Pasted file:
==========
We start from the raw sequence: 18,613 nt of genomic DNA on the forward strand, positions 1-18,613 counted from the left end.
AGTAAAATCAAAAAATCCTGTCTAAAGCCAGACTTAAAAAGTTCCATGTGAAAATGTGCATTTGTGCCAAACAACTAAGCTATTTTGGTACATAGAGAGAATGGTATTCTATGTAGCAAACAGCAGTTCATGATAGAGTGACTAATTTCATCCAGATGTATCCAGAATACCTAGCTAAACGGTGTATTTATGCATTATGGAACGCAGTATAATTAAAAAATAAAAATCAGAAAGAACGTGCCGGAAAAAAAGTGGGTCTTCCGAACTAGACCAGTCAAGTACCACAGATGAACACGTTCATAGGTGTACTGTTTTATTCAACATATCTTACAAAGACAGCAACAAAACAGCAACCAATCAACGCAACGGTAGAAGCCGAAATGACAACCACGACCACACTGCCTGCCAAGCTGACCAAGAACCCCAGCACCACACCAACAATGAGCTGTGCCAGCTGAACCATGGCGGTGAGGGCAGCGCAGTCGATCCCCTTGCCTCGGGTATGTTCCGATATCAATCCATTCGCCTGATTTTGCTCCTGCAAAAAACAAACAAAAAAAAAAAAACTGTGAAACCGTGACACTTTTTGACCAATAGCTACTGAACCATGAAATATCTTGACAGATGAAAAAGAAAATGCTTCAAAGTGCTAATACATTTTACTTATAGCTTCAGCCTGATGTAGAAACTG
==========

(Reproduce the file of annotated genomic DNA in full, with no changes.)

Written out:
We start from the raw sequence: 18,613 nt of genomic DNA on the forward strand, positions 1-18,613 counted from the left end.
AGTAAAATCAAAAAATCCTGTCTAAAGCCAGACTTAAAAAGTTCCATGTGAAAATGTGCATTTGTGCCAAACAACTAAGCTATTTTGGTACATAGAGAGAATGGTATTCTATGTAGCAAACAGCAGTTCATGATAGAGTGACTAATTTCATCCAGATGTATCCAGAATACCTAGCTAAACGGTGTATTTATGCATTATGGAACGCAGTATAATTAAAAAATAAAAATCAGAAAGAACGTGCCGGAAAAAAAGTGGGTCTTCCGAACTAGACCAGTCAAGTACCACAGATGAACACGTTCATAGGTGTACTGTTTTATTCAACATATCTTACAAAGACAGCAACAAAACAGCAACCAATCAACGCAACGGTAGAAGCCGAAATGACAACCACGACCACACTGCCTGCCAAGCTGACCAAGAACCCCAGCACCACACCAACAATGAGCTGTGCCAGCTGAACCATGGCGGTGAGGGCAGCGCAGTCGATCCCCTTGCCTCGGGTATGTTCCGATATCAATCCATTCGCCTGATTTTGCTCCTGCAAAAAACAAACAAAAAAAAAAAAACTGTGAAACCGTGACACTTTTTGACCAATAGCTACTGAACCATGAAATATCTTGACAGATGAAAAAGAAAATGCTTCAAAGTGCTAATACATTTTACTTATAGCTTCAGCCTGATGTAGAAACTG